Up Close and Personal
Any well planned mission trip must be subject to change at any moment to respond to local needs if we are truly going with any level of cultural intelligence. Projects give way to people, schedules bow to spiritual discernment, and completing a task is always secondary to building relationships.
After staff devotions at the beginning of our first day we were informed that the father of the Palu Junior High Principal had passed away early that morning. Nyoman and I visited the grieving family in their home to pray with them, which was reminiscient of journeying with the same community last year as they grieved the loss of Bapak Oscar at the tale end of that mission trip. This meant that our plans to depart for Dongi Dongi to start our project the next day had to change to accommodate the funeral for Bapak Gideon.
Instead of traveling to Dongi Dongi, we set off for a two and half hour drive to Bapak Gideon's village at Langkapa with a contingent of Salvationists from the Palu School and Towua Corps. As a visiting Officer I was called upon to deliver the message at the funeral, which was considered by the family to be an honour. The truth is, it was our team that felt honoured to be up close and personal with this grieving family and to be invited to participate in such a personal occasion.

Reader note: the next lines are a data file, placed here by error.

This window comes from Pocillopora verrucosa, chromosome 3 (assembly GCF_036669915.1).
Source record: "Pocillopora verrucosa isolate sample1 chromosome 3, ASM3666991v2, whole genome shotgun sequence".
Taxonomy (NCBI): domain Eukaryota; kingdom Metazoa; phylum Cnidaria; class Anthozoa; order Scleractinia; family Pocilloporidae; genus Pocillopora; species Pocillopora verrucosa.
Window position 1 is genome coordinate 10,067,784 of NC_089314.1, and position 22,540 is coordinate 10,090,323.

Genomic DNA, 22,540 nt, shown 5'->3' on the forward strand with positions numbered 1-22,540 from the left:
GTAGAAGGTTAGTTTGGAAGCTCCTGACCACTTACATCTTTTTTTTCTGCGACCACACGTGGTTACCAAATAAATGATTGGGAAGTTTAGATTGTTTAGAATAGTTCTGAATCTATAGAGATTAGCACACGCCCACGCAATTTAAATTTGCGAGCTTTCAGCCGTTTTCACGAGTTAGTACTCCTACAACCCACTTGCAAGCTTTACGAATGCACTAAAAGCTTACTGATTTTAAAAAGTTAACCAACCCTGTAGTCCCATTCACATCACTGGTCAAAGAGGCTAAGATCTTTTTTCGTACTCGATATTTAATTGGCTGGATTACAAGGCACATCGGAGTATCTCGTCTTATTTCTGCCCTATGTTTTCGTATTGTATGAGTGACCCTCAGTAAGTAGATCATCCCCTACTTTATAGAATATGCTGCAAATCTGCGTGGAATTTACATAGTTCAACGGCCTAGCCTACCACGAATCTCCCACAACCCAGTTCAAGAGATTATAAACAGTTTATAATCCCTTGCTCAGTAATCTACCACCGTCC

Note that I judged this occasion as personal, as in Australian culture there are certain moments during the process of grief and funeral arrangements that are for family only. However, in Indonesian culture, the whole grief process and every part of the funeral is a community affair. The body is laid out for all to see to pay their respects in the home of the grieving family and several services follow with eating and singing to celebrate the life of the deceased. For Tony and Jill, this was their first encounter with a funeral in a different cultural setting, let alone a Salvation Army funeral.
Our team observed and commented how much healthier this open communal expression of grief seemed to be compared to how we generally grieve in Australia.